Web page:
Robert Kimbrough Sr. sold me a shirt on the day that I met him at the 2015 Juke Joint Festival in Clarksdale, Mississippi. The shirt was a pale-yellow and it had an image of Robert with his late father, the blues legend Junior Kimbrough, hovering above him, floating in the clouds alongside an assortment of other passed blues icons. Robert wore the shirt during his band’s set outside the Cathead Delta Blues and Folk-Art store that afternoon. It was printed in support of the release of Robert’s new single, “Packin’ up,” the lyrics of which were inscribed below the image. “Packin’ up” is an easy groove built on a direct quotation of one of Junior’s most well-known songs, “Meet Me in the City.” As he picked the familiar opening notes of the guitar riff, Robert explained that he had been inspired to write the song upon being visited in a dream by his father. As the rest of the band settled into the relaxed shuffle, Robert delivered the central message of the lyrics, that he was “packin’ up, getting ready to go up the city where daddy and them went.” In the original song, Junior calls on a lover to meet him in the city. Robert’s city is a more complex space, his trip remapped onto the specter of death and the promise of heaven. The song is built around a memory he shares of Junior telling him that he would someday pass away and be ‘packin’ up,’ headed to the city.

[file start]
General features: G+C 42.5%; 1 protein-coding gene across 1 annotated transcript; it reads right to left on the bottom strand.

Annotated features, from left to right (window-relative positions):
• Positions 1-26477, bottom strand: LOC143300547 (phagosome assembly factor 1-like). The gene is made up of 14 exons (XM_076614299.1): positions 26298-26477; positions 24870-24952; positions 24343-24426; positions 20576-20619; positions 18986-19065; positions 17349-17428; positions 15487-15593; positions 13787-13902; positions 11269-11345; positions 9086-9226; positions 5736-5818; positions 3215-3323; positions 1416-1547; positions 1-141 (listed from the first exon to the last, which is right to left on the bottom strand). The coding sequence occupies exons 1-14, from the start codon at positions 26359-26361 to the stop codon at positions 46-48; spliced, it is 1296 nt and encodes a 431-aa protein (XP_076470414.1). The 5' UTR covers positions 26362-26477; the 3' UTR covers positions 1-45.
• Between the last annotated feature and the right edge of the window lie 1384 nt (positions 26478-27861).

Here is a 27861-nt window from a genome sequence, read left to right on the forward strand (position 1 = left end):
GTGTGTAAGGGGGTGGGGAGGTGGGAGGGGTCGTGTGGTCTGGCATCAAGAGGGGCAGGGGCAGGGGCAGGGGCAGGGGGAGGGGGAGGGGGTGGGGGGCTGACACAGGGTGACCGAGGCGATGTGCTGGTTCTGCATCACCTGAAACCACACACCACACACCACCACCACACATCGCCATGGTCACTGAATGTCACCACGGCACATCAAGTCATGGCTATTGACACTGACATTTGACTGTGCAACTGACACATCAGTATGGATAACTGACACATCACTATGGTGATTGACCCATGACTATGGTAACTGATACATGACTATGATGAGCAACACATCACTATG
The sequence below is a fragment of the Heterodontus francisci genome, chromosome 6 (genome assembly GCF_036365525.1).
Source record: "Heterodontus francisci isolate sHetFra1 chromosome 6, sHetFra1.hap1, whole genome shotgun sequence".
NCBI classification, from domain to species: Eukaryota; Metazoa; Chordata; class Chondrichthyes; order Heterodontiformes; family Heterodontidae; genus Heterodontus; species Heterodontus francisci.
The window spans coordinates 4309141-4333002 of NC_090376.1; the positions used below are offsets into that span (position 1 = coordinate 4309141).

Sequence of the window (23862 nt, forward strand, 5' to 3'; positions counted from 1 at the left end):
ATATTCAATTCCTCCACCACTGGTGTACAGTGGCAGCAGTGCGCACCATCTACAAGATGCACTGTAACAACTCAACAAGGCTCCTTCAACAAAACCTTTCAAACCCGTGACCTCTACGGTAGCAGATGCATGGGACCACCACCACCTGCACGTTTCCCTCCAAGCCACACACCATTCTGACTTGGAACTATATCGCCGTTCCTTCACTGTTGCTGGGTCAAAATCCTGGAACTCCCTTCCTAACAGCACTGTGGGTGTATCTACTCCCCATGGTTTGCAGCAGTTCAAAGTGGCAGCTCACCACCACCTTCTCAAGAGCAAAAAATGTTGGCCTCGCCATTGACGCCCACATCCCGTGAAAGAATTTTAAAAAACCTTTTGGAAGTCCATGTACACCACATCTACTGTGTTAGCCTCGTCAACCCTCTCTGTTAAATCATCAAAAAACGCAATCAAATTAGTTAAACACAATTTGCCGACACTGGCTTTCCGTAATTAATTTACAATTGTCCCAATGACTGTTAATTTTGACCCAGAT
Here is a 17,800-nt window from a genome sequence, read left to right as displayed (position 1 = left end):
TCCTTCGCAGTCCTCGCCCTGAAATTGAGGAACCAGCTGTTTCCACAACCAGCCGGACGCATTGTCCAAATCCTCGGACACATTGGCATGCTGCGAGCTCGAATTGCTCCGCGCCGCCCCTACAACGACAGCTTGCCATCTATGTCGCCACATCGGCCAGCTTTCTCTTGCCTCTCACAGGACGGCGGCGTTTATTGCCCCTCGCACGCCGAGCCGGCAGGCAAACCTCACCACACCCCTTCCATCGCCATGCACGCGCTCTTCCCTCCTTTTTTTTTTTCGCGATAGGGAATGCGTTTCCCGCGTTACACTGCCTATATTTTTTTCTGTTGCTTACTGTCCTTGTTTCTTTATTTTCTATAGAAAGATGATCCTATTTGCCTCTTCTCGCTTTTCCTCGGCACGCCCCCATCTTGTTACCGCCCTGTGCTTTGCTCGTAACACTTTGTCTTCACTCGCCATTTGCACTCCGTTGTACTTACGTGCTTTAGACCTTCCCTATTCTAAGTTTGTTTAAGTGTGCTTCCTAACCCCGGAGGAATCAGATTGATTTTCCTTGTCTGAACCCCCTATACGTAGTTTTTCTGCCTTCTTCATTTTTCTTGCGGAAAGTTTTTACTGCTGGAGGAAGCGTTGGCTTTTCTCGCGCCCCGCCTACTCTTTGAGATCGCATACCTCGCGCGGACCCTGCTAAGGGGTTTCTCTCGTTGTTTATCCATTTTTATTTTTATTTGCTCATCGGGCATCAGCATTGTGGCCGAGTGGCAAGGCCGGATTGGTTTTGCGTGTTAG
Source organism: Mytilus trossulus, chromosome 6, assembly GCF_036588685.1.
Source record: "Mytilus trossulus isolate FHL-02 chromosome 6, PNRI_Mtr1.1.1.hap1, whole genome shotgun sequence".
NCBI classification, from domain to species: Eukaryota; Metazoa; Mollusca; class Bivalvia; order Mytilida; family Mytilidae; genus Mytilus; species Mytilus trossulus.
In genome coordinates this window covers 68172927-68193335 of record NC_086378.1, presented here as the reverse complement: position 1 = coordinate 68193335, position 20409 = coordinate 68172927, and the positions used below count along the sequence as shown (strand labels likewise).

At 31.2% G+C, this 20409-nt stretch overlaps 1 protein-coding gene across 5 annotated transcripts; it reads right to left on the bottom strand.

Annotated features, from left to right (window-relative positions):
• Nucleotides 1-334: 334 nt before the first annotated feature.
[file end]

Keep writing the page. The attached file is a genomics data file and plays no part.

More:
This song, like the shirts the Kimbroughs sold, is a lament for Junior Kimbrough, a personal negotiation of death and movement through time and space juxtaposed with the simple melodic saunter of one of Junior’s most beloved songs. The rest of Robert’s set that day was rife with direct and personal remembrances; the new album he was set to release, “Wiley Woot,” is almost fully devoted lyrically and sonically to grieving and remembering his late father. Robert’s music is different from Junior’s in a lot of important ways. It’s a more contemporary sound that definitively communicates the stylistic characteristics of what the Kimbrough family calls ‘cotton patch soul blues,’ a personalized subgenre that Junior claimed, and that Robert has taken on as a torch to bear. Across social media and other arenas of musical discourse, Robert is constantly standing up for his father’s claim that the Kimbrough sound is not adequately classified as Hill Country blues, and that those scholars and experts that would claim otherwise mischaracterize his family. Beginning in 2017, Robert inaugurated an annual blues festival in Holly Springs, Mississippi called the Cotton Patch Soul Blues Festival. Held at a local VFW hall commonly known as ‘the Hut,’ the Cotton Patch Soul Blues Festival is a multi-day event that is committed to carrying on family traditions, keeping the memories of Junior’s clubs and parties alive and educating fans about the cotton patch soul blues sound.